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reply to post by sunnybrae
 


True, and you could plant a herb garden or a milkweed bush beside it,

so they don't have to go far for food



posted on May, 10 2013 @ 02:00 PM
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I hate seeing these threads on dying bees, they make me depressed. I suppose I could ignore them but I would like to know if new evidence is coming out and if a solution is being implemented so they will stop dying. It always seems to be disappointing news.



posted on May, 10 2013 @ 02:10 PM
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reply to post by rickymouse
 


There is a solution, Rickymaus


Save the Bees



posted on May, 10 2013 @ 02:30 PM
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Originally posted by loam
Forget causation arguments for now... It looks like we'll have more immediate consequences to worry about. It wont take much.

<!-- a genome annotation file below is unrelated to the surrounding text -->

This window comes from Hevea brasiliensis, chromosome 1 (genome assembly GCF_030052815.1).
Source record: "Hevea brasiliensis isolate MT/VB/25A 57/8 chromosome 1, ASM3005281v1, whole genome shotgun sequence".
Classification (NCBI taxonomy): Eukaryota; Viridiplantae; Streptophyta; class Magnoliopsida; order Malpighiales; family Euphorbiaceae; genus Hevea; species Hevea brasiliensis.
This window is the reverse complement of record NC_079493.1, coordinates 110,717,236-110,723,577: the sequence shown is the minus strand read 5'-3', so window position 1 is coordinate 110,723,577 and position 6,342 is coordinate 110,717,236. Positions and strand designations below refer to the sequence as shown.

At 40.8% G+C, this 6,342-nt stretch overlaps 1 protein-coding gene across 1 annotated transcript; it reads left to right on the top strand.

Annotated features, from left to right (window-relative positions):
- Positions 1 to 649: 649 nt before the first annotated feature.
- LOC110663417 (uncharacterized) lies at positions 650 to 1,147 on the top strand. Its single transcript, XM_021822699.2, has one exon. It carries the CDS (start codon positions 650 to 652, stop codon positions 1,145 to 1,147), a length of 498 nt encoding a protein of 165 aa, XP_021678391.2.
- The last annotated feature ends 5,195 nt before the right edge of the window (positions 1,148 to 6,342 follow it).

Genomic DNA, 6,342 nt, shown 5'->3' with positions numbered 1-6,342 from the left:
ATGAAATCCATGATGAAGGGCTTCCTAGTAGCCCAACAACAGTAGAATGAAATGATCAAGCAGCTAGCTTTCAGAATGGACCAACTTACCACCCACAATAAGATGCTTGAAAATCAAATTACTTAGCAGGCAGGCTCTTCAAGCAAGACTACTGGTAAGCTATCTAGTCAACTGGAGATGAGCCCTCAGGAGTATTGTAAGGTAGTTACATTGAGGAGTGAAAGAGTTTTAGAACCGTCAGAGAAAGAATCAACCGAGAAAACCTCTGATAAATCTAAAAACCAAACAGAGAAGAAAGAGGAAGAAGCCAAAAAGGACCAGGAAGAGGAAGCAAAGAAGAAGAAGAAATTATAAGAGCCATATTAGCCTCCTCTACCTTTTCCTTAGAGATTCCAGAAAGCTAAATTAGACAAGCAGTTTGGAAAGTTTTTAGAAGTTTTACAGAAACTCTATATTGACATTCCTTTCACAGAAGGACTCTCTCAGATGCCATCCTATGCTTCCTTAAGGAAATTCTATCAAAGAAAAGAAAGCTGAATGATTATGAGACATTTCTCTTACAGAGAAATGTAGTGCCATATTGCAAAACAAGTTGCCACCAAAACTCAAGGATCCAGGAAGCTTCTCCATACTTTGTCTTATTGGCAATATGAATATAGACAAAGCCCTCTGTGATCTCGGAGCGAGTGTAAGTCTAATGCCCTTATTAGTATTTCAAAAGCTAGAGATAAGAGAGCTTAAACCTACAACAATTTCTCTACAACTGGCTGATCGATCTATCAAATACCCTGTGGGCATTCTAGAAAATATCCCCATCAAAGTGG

Alarmist nonsense. Most of the problem is caused by poor management by the commercial honey bee industry, and they'll either fix it or go broke. Anyway, there are still plenty of wild honeybees and other pollinating critters out there completely unaffected by this stuff, and manual pollination is a common agricultural practice. Nobody is going without food for this reason. People only starve in this world these days because of political reasons.



posted on May, 11 2013 @ 08:42 AM